In the year 1149 the King returned from the holy crusade and rewarded six of the bravest knights, who fought in the campaign with him, with land and wealth. Five of them rode to their castles and the sixth one was off to Sherwood Forest. This is naturally Robin of Locksley, better know as Robin Hood.
As you might imagine, the king was killed and the country is in chaos. There is no rightful heir to the throne. The crown itself disappeared. Now the Saxons and Normans are accusing each other of treason and are raising armies to take over the realm. Robin, your old friend, pleads you to do the same and ensure that the new leader will be strong, brave, just, noble, handsome and possibly even literate… in other words – you!
You can assume one of the four characters of the game and you’ll get a random castle (there are five possible starting positions). From then on you need to raise your army, conquer territories and defeat the members of the opposite tribe. So if you’re playing a Saxon knight, you need to defeat all the Norman knights and vice versa in order to become the next sovereign of the kingdom of England.
Needless to say, the more territories you have, the more income you’ll get from them and that in turn means you can raise a bigger, better and stronger army. There are two points you need to know about the army you control. When you recruit, you can only raise the army at the home castle. If you want them to attack, you need to transfer them into the campaign army, which is the mobile one. Besides attacking your army needs to defend the territories you already have, thus you can purchase defensive structures. When two armies meet on a piece of land there is a combat and you can partially control the progress of the fight. You can give orders to your troops, but can not intervene in the fight directly.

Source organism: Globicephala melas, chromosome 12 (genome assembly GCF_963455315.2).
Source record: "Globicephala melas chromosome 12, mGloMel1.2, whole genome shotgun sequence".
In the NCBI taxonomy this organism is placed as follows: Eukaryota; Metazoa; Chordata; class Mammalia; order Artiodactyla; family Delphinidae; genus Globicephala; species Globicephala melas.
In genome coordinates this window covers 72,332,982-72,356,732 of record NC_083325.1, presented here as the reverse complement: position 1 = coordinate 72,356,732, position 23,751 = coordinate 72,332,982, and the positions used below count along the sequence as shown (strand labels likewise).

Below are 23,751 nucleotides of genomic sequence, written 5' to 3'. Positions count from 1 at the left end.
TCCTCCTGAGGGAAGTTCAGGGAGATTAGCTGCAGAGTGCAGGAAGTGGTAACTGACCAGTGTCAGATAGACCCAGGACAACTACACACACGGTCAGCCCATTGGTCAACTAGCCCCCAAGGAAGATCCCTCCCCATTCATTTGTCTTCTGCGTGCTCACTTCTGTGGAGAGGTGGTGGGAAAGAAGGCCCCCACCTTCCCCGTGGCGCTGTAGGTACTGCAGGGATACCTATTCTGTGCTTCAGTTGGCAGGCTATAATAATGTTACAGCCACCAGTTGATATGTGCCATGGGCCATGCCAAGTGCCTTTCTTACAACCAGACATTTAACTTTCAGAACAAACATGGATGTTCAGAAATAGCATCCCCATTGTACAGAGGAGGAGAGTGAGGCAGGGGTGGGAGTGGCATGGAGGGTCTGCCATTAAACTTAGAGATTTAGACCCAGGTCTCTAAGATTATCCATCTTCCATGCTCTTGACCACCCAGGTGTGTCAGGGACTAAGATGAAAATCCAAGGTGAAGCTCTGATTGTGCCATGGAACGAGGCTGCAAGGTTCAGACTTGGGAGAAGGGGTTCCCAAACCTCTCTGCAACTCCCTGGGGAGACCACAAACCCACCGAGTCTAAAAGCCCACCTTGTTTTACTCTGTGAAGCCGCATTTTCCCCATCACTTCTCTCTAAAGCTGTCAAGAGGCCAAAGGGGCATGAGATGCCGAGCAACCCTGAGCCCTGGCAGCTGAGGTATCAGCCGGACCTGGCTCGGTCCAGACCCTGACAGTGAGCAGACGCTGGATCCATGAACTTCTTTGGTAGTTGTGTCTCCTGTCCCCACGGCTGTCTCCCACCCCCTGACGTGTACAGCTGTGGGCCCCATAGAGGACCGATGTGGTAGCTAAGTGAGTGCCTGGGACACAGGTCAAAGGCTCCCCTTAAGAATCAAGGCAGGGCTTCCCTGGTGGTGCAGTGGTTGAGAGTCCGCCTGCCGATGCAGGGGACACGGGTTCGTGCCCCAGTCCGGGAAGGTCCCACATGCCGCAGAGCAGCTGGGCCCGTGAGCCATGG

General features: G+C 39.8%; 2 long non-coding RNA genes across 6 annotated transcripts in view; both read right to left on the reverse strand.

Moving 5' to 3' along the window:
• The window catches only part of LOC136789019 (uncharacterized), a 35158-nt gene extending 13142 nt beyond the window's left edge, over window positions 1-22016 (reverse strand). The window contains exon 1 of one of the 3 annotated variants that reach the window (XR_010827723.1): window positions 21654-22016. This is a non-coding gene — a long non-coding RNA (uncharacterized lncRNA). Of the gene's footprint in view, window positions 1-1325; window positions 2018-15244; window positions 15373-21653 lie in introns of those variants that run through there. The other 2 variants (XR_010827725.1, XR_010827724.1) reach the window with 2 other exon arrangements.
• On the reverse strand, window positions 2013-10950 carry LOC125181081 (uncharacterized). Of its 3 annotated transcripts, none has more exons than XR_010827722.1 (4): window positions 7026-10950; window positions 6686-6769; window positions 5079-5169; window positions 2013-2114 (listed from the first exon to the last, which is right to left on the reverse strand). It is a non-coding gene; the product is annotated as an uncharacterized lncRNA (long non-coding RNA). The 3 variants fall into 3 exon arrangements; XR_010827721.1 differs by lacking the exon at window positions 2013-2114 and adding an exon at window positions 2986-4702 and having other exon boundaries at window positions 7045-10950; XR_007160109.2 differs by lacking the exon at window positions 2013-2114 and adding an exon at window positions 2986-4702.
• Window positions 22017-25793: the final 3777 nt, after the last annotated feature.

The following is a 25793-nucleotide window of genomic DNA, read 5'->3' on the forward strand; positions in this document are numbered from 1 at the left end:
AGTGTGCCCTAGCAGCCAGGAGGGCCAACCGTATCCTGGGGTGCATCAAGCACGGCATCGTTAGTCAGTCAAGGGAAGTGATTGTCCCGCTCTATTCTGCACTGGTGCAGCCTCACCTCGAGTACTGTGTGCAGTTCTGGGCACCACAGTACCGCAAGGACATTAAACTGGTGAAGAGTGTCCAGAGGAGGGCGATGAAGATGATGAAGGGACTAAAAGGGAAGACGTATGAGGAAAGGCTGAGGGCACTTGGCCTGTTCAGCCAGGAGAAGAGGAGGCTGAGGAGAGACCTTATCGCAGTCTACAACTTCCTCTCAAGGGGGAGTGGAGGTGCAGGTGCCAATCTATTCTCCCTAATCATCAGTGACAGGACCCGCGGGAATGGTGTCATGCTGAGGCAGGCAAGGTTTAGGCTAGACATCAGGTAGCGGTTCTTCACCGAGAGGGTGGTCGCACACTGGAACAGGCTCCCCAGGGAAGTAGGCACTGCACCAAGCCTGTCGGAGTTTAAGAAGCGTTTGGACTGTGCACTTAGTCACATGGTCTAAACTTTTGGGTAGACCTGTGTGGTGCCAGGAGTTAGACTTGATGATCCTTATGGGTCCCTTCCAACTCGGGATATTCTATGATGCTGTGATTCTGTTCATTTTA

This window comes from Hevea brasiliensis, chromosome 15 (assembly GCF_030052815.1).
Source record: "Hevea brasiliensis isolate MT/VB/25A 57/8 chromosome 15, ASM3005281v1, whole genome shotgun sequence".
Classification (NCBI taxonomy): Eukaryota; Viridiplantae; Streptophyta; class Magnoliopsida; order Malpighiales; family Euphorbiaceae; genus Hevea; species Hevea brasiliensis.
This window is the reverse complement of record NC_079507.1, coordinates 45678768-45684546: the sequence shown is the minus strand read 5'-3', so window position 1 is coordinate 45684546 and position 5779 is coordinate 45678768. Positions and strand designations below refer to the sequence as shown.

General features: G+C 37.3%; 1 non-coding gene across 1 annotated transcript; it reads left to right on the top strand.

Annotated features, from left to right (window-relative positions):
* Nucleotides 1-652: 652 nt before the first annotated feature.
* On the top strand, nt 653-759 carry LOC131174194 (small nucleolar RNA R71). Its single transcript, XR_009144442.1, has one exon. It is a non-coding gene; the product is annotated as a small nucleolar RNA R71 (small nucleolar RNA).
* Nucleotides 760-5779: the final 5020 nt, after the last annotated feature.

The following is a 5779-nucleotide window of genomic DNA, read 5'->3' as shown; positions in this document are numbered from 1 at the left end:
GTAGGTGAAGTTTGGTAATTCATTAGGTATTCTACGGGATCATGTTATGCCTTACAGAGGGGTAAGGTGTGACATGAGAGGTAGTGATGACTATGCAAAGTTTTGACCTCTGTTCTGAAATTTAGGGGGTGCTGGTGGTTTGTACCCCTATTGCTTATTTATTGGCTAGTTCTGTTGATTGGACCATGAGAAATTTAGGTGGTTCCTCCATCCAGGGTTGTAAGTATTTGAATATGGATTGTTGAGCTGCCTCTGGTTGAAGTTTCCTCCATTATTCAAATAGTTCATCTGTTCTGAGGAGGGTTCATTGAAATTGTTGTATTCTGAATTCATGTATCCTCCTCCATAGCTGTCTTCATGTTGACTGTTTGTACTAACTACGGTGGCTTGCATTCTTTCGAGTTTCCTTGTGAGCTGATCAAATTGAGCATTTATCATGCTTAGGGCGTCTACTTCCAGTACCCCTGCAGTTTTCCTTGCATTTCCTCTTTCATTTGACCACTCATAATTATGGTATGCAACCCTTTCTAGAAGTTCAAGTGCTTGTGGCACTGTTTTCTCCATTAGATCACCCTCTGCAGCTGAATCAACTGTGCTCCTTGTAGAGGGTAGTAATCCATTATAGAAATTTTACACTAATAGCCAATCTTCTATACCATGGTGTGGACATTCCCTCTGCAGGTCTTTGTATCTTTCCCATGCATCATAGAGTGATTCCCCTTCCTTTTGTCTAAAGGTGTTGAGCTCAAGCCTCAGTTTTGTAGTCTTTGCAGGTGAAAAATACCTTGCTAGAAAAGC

This doesn’t mean you don’t get any action going on, though! There are jousting tournaments, where you need to get your opponent off the horse (if you’re good at it, it’s also a good way to gain land from opponents), then there are sieges, where you control the catapult (you can’t attack enemy castles without at least one) and there are sword fights when you’re storming the castles to rescue fair maidens (at least rescue them from the other guy, what happens between you and her after you save her is all up to you).
As you have probably gathered by now, the game is a combination of a strategy and arcade action games, with more emphasis on the strategic part. It’s a great concept that many games afterwards followed (and some became quite legendary in their own right, like Centurion or Supremacy).
The game features 16 colour EGA graphics and some fanfare sounds and it uses either the joystick or the keyboard as the interface device. It runs too fast for the modern machines, which is especially noticeable when jousting or sword-fighting, so you’ll need a tool to slow it down (I strongly recommend the DOS emulator DOSBox). So the game used the full potential of the yesteryears PC and they’ve done it quite well. There is a lot of attention to the detail (just watch the background during the jousting), but without neglecting the gameplay.
Defender of the Crown is definitely one of those games that Cinemaware can be very proud of, and it is very commendable that they decided to release it as freeware, especially when the newer version (it came out in 2002) saw the light of the day. I guess it’s great promotion for the company and they have nothing to be ashamed of with the original, it’s still very enjoyable. You should however try the new game as well – I found it even better.
Review by: Sebatianos